– I think we could cut some of the implied words and phrases. You know, just to tighten it up.

    – Let’s punch it with a little voice. I know you have it. I read your blogfest entry. 😉

    Here’s a guess-pitch, since I don’t really know what it’s about:

    Vera neglects the living to usher ghosts into a peaceful afterlife. When a not-so-dearly-departed friend returns, she realizes peace is the last thing on his mind—he’s after revenge. (30 words)

    I hope this helps! 🙂

  4. I did that contest too. It’s so hard to know what agents want, more voice or more facts in such a condensed pitch. They just can’t have both!

    Here’s a pitch for your story (from what I know of it) playing on voice over facts. This might give you some ideas. I went with one sentence, though two might me optimal. The more I look at yours, the more I like it, actually.

    Afterlife concierge Vera Smith’s dead friend Lennon has come over to this side of the white light with a chip on his shoulder and he’s aiming to send Vera back the way he came.

    Here’s what I submitted. Please feel free to whack it with a stick and see what falls out.

    When intern Kip Pureweather defies the all-powerful knight-executives of Vassalcorp, he sets in motion a revolution in the Incorporated Realms of America and a battle for his own conscience.

    • Shawn, thanks for taking a stab at my pitch. The 35-word length limit is definitely constricting, but something about it also delightfully challenging. There is a tone shift in your version of my pitch that I think works, and while it’s not spot on to Vera’s voice, I think it does show me that voice is a definite must in so short a space.
      I’m a little weird, so I keep having a lot of fun fretting over every word and how the words sound together, and what words mean against other words.

      As for your pitch, I’m not going to try and rewrite it but I do have a few things to say after a few read-overs that might shake something loose for you.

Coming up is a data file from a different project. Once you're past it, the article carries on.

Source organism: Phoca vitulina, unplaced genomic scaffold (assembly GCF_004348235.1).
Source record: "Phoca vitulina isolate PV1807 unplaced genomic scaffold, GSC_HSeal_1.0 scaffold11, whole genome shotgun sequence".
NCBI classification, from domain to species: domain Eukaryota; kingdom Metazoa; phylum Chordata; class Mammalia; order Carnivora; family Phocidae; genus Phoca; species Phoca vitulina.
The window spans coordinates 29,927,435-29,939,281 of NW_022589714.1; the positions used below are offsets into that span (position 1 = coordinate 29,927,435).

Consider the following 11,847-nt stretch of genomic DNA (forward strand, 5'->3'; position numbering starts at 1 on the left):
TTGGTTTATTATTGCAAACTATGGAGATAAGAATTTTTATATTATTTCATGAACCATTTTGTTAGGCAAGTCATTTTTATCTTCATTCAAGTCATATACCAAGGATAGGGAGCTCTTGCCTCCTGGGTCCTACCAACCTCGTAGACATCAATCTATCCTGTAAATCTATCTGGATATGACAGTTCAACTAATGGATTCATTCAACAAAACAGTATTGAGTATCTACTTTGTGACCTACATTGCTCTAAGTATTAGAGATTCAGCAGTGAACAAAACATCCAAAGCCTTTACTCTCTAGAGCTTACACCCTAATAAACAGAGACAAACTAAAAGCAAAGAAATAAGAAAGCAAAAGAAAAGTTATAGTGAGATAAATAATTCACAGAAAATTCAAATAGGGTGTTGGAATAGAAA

— You upped the voice in my pitch, and I think you should up the voice (even if it’s an omniscient narrative voice) in yours. Regardless of who is narrating your tale, from the pitch it’s clear Kip is main focus — and I’d hope his personality comes across in your novel; make his personality comes across here, too. I want a feel for Kip.

      — What did Kip Pureweather DO to defy the all-powerful knight-executives? I realize you may not want to reveal that detail entirely up front, but perhaps if you can hint about the type of defiance he makes (did he steal money? forget to mail a letter? refuse to kill someone who needed killing?) it will (a) give us an idea of what he does as an intern, and (b) also give us an idea of what the stakes are for Kip and any other interns that may exist in this world you’ve built.

      — I’m intrigued by the interplay between “revolution” and Kip’s “conscience.” Something very interesting is going on here, but I don’t know what or how much, and again, I feel like a concrete detail about either of those things might go a long way. Is the revolution between every being in the Incorporated Realms? or is this more of a revolution with interns vs. knight-executives? I’m am interested in the fact that Kip would value his conscience over, say, his life or his family. I think having a scale and a style for the revolution might help give that character tidbit more weight.